10. Remember earlier how we wanted to keep everyone out of the kitchen. At the end of the meal allow them to help by clearing dishes and bringing items back to the kitchen and helping with clean up. Do not try to clean up everything yourself!

These are just a few tips and tricks. Remember that everyone has traditions around the holidays and these should also be incorporated into your plans. Staying organized is key to everyone enjoying the day.


Finding Recipes

One of the most frequently asked questions I receive is “Where do you find your recipes?”  Since I’m a librarian by trade I have no problem in sharing my resources with you.

  1. Cookbooks-it’s true print is not yet dead and I still use these.  Small town midwest ones are best because it’s very rare that the recipe isn’t excellent, otherwise the entire town would be all over the person that submitted it.  Definitely the accountability factor for those.  I also have a few of my own that I’ve picked up on sale (Barnes and Noble sales get me every time) and I check out some from the public library.  The library is a great go to if you don’t want to purchase and entire book and just want to browse through some to get ideas.
  2. Pinterest-linked from this site is my Pinterest.  I will give the disclaimer that I haven’t made all of the recipes yet, but I’m working my way through them.  I’ve also attempted to organize them for easy browsing.  Again my librarian skills are being used in my personal life.
  3. Websites-just a quick disclaimer, I’m not receiving anything from recommending these so hopefully they won’t mind.  My favorites are Taste of Home, Pioneer Woman, All Recipes, and Betty Crocker.
  4. Make up my own-sometimes I just have a bunch of leftover stuff and I throw it into a pot and make it into soup.  I also modify most of the recipes I find and add in my favorite ingredients.  I’m not afraid to experiment, especially with soup.  When it comes to soup you can either add in more broth to dilute the flavor or add in more flavor.  Since it stirs right in you can always taste test once it heats up.  I always taste test anything I fully make before it goes in the freezer.

There are definitely other resources out there, but these are the main ones that I use.  Happy cooking!

Soup: The 2nd Round

soup ingredients August 2018

Last year I decided to try only soup as freezer meals.  After some mishaps, I determined that it turned out not to be a bad deal and last fall I loved coming home from work and having a wide variety of choices in the freezer full of summer veggies. This year I decided to do the same and learn from my mistakes last year.

My biggest struggle with making this much soup at once is choosing which recipes to use. Limiting myself to only 12 soup recipes is actually difficult!  After pulling six of my favorite recipes I tried my skills out on six new recipes this year and modified two of the ones I tried before.  I’m happy to report that again I have a freezer full of amazing soup.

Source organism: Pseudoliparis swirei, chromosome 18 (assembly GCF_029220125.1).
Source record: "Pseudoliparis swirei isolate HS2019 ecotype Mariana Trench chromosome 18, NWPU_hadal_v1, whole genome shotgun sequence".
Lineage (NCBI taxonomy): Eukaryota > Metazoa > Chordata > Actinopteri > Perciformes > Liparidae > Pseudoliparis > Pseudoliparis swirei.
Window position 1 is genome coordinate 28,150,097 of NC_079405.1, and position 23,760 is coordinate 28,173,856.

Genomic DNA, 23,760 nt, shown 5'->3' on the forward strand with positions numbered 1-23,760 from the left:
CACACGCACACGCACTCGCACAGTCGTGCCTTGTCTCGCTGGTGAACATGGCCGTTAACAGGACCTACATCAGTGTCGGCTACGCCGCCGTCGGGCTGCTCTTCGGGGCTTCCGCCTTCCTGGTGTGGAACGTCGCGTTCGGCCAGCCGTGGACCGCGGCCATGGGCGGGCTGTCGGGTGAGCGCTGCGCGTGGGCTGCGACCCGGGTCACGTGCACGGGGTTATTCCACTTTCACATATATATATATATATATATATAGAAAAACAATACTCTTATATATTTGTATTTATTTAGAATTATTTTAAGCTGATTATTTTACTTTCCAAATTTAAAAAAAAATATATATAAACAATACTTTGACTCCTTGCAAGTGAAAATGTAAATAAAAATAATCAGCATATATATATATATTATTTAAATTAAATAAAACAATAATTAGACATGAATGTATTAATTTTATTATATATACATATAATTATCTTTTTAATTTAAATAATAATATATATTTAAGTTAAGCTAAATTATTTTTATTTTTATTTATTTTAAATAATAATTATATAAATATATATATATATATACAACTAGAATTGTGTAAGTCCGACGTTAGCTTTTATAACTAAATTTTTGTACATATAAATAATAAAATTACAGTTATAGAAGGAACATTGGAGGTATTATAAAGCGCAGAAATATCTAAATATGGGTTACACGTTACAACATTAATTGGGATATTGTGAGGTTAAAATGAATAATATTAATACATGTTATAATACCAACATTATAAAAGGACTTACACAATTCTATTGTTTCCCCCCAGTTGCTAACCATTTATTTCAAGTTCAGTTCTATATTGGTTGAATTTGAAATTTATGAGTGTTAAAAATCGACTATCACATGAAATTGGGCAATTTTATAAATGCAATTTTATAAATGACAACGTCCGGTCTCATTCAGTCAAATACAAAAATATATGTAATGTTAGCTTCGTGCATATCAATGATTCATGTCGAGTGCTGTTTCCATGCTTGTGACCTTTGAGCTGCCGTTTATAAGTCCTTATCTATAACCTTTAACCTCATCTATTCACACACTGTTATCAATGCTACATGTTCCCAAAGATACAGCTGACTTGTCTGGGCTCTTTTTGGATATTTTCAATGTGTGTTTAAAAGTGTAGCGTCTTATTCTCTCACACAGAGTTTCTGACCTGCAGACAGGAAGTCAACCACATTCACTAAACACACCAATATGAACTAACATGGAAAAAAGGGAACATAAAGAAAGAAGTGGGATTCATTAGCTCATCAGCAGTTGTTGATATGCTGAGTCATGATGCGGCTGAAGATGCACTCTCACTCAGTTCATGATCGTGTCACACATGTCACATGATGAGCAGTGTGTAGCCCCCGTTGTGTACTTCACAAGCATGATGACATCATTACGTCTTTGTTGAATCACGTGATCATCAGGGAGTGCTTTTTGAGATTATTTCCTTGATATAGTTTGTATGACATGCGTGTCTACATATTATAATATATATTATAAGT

meatball couscous soup

I stayed under $120 for all 12 recipes and managed to get over 72 meals out of this round.  This time of year is amazing in Iowa for the local farmer’s markets and I ended up spending less on produce there than at the store. I also made my own broth and saved quite a bit of money doing that.  I did end up buying a new stock pot this year as the 6 quart size was just too small for a few of the recipes and I decided to make my own veggie broth this year and needed quite a few cups for the recipes.  Having the extra pot definitely came in handy and I got one with a ceramic liner so food didn’t stick and it was lightweight (weight becomes important when looking at 12 quart pots).

Again I spread out the process over a week since ingredients have to be added, simmered, etc. and there just isn’t enough time to do that in one day.  Not to mention that I only have so much room on the stove.  When I organize the soups I’m going to make I typically calculate which pot I’ll need to use and try to have one going in the slow cooker at the same time as one or two on the stove.

minestrone soup


Here are the recipes that I made this year (you’ll note some are the same as last year):

Pepper Jack Chicken Fajita

Olive Garden Pasta e Fagoli

Olive Garden Minestrone

Italian Sausage, Kale, and Tortellini

Beef, Tomato, and Macaroni

Ham, Potato, and Corn Chowder

South of the Border Corn Chowder

Beef Stroganoff

Couscous Chicken

Couscous Meatball

Meatball Veggie (I used a recipe out of a cookbook for this one, but this is close to the recipe I used)

Roasted Tomato-for this recipe I combined two recipes and made up my own.  Basically I roasted 5 pounds of tomatoes (seeded and quartered) and 2 red bell peppers (sliced) in the oven with olive oil and garlic.  Added those to some cooked, diced onions and boiling veggie broth and simmered until nice and mushy. Added in some basil then used an immersion blender to blend smooth and finished with adding a 1/2 cup of heavy whipping cream.

Roasted tomato red pepper soup

Again getting everything into the freezer took some work, but the end result was worth it!

soup in freezer August 2018

Just one of the freezers during the organizing process.